In short, no.
Trees generally do grow faster if there is an increased atmospheric concentration of carbon dioxide. And if there is sufficient water, trees generally also grow faster if there are higher temperatures (up to a point). So while atmospheric carbon dioxide concentrations are increasing, so is drought and erratic or severe precipitation patterns.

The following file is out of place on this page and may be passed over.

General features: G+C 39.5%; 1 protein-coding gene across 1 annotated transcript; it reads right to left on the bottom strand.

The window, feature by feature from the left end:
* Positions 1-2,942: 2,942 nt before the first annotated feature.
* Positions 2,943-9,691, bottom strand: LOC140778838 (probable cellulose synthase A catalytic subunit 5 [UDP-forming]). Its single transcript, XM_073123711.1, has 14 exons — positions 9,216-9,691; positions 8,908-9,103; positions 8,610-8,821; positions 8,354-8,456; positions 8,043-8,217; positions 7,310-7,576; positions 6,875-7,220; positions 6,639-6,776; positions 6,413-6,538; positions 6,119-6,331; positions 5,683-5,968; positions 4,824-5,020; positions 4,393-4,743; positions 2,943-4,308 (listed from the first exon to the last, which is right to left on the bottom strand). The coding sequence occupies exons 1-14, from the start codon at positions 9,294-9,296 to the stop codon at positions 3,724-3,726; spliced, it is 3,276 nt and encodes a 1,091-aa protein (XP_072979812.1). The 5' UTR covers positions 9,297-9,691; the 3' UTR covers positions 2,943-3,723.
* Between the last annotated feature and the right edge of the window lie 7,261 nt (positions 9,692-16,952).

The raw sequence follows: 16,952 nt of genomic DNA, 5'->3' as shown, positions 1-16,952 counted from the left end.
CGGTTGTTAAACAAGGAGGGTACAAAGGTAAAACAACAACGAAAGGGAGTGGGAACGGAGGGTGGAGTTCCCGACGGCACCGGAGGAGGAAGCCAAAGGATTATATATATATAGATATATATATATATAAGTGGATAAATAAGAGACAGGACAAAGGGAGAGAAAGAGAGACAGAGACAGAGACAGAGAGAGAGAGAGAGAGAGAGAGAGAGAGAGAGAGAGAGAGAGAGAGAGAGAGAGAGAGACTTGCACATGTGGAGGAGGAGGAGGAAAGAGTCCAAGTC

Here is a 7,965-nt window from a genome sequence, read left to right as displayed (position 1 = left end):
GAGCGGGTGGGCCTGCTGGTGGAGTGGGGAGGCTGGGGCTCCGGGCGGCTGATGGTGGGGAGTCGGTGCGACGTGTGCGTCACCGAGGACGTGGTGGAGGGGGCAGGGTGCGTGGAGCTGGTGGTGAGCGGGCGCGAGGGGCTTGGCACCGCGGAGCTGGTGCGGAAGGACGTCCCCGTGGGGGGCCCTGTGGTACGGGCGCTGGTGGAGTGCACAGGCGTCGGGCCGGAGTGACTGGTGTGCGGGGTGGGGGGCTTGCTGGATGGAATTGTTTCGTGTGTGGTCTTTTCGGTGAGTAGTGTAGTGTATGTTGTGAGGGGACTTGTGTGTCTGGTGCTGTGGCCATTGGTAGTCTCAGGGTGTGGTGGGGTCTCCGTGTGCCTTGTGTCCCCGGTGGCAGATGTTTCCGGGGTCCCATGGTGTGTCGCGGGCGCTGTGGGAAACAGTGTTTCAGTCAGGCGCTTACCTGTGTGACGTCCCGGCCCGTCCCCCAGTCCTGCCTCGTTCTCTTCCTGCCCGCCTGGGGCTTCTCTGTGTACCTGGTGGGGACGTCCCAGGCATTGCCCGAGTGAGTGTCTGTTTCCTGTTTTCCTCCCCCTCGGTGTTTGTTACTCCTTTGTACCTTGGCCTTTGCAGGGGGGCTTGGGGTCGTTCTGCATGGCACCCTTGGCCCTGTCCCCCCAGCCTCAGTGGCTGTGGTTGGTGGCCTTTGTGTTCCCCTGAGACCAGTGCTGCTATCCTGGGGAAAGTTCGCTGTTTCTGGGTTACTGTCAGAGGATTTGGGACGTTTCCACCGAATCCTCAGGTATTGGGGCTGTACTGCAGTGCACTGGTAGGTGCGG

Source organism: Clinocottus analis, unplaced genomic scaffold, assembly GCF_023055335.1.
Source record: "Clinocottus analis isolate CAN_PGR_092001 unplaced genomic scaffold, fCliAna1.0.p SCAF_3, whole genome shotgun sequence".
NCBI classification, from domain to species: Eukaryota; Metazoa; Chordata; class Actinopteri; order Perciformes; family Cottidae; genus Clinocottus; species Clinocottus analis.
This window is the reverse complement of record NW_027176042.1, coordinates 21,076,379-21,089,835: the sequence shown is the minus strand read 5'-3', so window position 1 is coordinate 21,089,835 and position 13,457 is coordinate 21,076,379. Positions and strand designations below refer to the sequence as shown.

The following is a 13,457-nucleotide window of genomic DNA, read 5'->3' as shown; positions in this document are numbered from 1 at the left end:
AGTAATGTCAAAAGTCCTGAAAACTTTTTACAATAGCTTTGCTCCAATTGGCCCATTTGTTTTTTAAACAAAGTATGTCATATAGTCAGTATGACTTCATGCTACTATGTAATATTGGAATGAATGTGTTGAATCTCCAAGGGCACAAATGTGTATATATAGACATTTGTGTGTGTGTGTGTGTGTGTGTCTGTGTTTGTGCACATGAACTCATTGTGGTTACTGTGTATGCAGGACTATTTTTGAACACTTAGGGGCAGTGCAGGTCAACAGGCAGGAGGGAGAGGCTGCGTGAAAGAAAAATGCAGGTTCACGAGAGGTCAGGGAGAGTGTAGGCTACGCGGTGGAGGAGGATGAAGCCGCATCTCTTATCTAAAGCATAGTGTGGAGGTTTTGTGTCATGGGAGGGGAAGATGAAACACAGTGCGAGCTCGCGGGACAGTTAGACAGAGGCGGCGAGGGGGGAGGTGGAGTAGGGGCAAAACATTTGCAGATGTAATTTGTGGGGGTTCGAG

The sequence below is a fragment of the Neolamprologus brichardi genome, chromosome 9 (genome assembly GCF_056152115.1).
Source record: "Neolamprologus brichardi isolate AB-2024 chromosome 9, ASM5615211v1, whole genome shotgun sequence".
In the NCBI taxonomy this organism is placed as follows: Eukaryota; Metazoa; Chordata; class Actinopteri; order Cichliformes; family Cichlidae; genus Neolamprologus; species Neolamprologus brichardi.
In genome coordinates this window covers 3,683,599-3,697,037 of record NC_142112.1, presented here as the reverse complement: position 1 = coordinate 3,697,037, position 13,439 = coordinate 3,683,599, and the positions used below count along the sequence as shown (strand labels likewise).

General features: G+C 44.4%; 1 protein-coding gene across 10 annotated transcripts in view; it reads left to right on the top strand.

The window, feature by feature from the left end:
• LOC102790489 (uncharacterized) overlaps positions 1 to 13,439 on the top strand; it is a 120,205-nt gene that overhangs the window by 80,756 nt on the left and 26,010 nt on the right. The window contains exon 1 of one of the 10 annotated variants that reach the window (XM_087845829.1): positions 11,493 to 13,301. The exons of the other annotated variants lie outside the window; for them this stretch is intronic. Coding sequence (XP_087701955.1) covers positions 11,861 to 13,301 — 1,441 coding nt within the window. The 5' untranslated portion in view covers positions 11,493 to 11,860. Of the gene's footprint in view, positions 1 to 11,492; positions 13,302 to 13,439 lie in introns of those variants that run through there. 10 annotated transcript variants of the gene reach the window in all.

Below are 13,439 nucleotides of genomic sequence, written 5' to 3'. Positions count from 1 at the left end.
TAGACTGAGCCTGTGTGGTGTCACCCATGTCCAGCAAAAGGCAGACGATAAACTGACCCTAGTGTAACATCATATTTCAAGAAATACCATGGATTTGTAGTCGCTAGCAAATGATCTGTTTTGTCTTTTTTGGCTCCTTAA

One thing to keep in mind, is a natural law known as Leibigs Law of the Minimum. This law essentially states that a plant will always be limited by a certain factor (known as the limiting factor) in its growth. For example, if a plant has sufficient nitrogen and phosphorous, but not enough water, it will only grow at the rate that the water (in this case the limiting factor) will allow, leaving a pool of unused nitrogen and phosphorous.
This law can be extended to many other natural processes.
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